Technologies that allow people to have immersive experiences have been around for quite some time, and even before they were realized, they existed in imagination and literature. How many dystopias are based precisely on them? Humans in Disney's poetic Wall.e lived in virtual environments, and the sinister settings of The Matrix shared the same narrative space. We could go on forever, or almost.
There are many companies, not only technological, that in the last ten years are trying to shape what it seamed the result of a literary vision. We believe that those technologies will live a fast and broad development.
In addition to the ambition and willingness to explore technological frontiers, recent events also helped accelerate the development and creation of immersive technologies: one example is the forced separation caused by the pandemic. (We'll never get tired of repeating: Covid-19 didn't create anything, it 'only' increased the speed of transformations). Suddenly, it became more relevant to sublimate physical distance and experience relationships, consumption, and services in a context where physical presence was no longer a limitation.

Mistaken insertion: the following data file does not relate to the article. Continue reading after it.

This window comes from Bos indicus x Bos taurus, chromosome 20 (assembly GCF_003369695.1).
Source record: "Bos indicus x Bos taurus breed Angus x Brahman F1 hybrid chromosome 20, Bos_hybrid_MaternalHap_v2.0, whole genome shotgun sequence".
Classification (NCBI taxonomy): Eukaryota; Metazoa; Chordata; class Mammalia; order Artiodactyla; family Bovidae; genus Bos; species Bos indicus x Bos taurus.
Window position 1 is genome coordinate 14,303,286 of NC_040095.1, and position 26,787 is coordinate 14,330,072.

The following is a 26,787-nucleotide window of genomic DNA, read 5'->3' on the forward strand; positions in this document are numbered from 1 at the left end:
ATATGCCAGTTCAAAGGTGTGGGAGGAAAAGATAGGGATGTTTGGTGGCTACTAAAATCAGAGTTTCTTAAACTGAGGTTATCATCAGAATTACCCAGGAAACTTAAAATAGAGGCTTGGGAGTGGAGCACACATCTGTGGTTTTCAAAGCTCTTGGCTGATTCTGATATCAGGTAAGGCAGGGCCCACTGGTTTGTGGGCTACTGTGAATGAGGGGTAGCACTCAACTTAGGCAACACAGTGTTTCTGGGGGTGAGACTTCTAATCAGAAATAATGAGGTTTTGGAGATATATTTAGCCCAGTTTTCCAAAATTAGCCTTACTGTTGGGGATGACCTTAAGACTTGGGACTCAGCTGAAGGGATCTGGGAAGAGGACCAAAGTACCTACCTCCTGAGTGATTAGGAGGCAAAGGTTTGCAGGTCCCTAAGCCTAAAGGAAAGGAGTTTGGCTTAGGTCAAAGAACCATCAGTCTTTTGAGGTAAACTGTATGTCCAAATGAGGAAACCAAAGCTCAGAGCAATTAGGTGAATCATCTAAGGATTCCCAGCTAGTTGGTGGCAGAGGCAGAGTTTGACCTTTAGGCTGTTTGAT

Yet we are human beings; we are programmed to be social, not solitary. Perceiving the presence of others even in separation has been one of the most significant challenges of recent years. How to be close without being present?
Spatial computing and immersive technologies such as VR and AR have met this challenge. Like people, companies, and designers, we have seized the opportunity and seen the value. We worked to extend reality beyond sensation and presence, accessing another plane.
But this extension contains an enormous potential yet to be fully explored, as well as unprecedented challenges for the design practice. One for all, it has to be understood how to allow people, organizations, and the market to inhabit this dimension.